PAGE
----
Towards Better Democracy

Good words, well written, better the world. Good literature betters the world immeasurably.

American Cultural Icons: since 1795


pencil
American Cultural Icons: since 1795
Copyright 2018 the Artist

Malcolm D B Munro
Monday 25 June, 2018

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Filed under: art, Arts, history, Media, Music, poetry, songs, stories

American Cultural Icons: Life magazine


American Cultural Icons Life magazine
American Cultural Icons: Life magazine
Copyright 2018 the Artist

Malcolm D B Munro
Monday 25 June, 2018

Filed under: art, Arts, Current Events, history, Media, Music, poetry, songs, stories

Reprehensible or not: James Comey: ‘You stare at children crying – what kind of people are we?’


Reprehensible or not: James Comey: ‘You stare at children crying – what kind of people are we?’

Malcolm D B Munro
Thursday 21 June, 2018

Filed under: art, Arts, Current Events, history, Literature, Media, Memoir, politics, stories

F. T. Prince – Soldiers Bathing


The sea at evening moves across the sand
Under a reddening sky I watch the freedom of a band
Of soldiers who belong to me. Stripped bare
For bathing in the sea, they shout and run in the warm air;
Their flesh worn by the trade of war, revives
And my mind towards the meaning of it strives.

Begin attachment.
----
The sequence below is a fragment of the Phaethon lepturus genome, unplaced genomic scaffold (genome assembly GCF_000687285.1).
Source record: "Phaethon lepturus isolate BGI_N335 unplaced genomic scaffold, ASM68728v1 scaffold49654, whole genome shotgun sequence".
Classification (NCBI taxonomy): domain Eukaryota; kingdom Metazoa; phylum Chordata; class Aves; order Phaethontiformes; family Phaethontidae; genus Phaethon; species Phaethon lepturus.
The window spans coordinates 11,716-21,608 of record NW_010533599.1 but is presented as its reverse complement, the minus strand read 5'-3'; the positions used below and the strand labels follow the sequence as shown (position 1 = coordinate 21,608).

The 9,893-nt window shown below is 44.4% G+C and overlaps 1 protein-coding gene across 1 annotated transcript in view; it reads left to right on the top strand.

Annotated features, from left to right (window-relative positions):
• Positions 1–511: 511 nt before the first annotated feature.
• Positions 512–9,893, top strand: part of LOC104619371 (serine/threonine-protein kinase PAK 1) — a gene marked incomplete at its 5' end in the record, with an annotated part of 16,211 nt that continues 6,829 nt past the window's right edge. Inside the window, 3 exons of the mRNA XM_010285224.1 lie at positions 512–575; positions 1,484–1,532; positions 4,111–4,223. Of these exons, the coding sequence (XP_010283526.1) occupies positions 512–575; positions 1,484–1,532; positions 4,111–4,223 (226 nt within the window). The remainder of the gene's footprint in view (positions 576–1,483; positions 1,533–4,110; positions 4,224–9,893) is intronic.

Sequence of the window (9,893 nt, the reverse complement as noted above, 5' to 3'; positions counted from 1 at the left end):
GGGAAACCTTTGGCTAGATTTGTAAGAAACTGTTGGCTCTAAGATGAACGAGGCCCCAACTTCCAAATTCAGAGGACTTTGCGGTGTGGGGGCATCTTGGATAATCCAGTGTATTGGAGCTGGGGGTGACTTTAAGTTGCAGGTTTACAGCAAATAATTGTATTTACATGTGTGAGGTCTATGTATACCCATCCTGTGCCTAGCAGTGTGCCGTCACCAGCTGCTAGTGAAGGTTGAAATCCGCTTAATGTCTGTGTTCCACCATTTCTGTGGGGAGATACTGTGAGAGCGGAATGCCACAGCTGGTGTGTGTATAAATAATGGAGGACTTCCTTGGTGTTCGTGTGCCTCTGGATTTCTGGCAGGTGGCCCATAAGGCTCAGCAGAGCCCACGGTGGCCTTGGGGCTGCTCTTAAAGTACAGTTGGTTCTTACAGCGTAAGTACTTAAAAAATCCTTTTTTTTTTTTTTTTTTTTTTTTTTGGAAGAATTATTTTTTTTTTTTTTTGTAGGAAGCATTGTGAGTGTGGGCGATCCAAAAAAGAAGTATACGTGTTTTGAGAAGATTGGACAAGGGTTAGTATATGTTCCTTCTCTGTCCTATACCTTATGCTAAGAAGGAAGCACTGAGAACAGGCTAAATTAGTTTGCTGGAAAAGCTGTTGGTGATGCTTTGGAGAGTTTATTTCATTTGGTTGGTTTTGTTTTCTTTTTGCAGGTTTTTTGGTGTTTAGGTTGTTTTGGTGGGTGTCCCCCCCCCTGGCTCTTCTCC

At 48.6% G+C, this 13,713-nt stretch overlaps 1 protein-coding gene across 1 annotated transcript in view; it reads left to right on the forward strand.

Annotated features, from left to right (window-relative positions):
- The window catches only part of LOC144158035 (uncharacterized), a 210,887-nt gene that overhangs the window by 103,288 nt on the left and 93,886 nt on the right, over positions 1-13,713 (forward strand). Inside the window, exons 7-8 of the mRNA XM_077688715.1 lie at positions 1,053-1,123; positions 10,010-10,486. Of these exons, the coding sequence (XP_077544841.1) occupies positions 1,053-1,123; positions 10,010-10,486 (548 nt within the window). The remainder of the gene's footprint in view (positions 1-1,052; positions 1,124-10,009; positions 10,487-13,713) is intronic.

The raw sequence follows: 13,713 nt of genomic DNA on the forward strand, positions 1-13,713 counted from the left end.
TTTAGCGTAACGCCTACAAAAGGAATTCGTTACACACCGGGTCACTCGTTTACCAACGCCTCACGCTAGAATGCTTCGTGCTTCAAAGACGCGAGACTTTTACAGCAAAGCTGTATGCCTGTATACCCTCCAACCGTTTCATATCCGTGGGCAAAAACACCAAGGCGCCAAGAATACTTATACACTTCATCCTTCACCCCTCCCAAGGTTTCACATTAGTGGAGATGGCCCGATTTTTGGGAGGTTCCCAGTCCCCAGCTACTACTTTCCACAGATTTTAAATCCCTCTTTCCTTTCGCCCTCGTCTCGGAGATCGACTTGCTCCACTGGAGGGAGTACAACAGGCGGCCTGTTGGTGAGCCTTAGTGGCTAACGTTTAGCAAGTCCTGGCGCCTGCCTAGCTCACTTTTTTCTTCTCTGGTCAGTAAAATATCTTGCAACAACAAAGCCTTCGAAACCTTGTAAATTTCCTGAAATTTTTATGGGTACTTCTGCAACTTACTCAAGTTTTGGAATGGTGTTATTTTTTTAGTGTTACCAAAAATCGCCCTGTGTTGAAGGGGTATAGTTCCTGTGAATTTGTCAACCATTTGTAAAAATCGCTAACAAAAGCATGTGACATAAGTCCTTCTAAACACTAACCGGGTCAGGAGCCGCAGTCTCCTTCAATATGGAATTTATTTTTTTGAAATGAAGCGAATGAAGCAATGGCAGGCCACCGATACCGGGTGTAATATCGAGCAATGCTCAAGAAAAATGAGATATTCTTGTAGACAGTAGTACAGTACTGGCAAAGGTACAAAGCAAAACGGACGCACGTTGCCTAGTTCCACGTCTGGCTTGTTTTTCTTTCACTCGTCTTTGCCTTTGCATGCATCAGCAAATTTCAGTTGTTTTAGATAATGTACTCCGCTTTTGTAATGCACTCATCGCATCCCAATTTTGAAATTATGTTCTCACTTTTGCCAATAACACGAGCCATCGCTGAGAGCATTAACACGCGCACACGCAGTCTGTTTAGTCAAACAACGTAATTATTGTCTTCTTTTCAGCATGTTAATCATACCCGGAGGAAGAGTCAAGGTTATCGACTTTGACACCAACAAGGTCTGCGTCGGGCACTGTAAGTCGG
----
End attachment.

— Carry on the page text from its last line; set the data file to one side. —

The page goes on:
All’s pathos now. The body that was gross,
Rank, ravenous, disgusting in the act or in repose,
All fever, filth and sweat, its bestial strength
And bestial decay, by pain and labour grows at length
Fragile and luminous. ‘Poor bare forked animal,’ (*)
Conscious of his desires and needs and flesh that rise and fall,
The sweetness of his nakedness: letting the sea-waves coil
Their frothy tongues about his feet, forgets
His hatred of the war, its terrible pressure that begets
A machinery of death and slavery,
Each being a slave and making slaves of others: finds that he
Remembers his old freedom in a game
Mocking himself, and comically mimics fear and shame.

He plays with death and animality;
And reading in the shadows of his pallid flesh, I see
The idea of Michelangelo’s cartoon
Of soldiers bathing, breaking off before they were half done
At some sortie of the enemy, an episode
Of the Pisan wars with Florence. I remember how he showed
Their muscular limbs that clamber from the water,
And heads that turn across the shoulder, eager for the slaughter,
Forgetful of their bodies that are bare,
And hot to buckle on and use the weapons lying there.
–- And I think too of the theme another found
When, shadowing men’s bodies on a sinister red ground
Another Florentine, Pollaiuolo,
Painted a naked battle: warriors, straddled, hacked the foe,
Dug their bare toes into the ground and slew
The brother-naked man who lay between their feet and drew
His lips back from his teeth in a grimace.

They were Italians who knew war’s sorrow and disgrace
And showed the thing suspended, stripped: a theme
Born out of the experience of war’s horrible extreme
Beneath a sky where even the air flows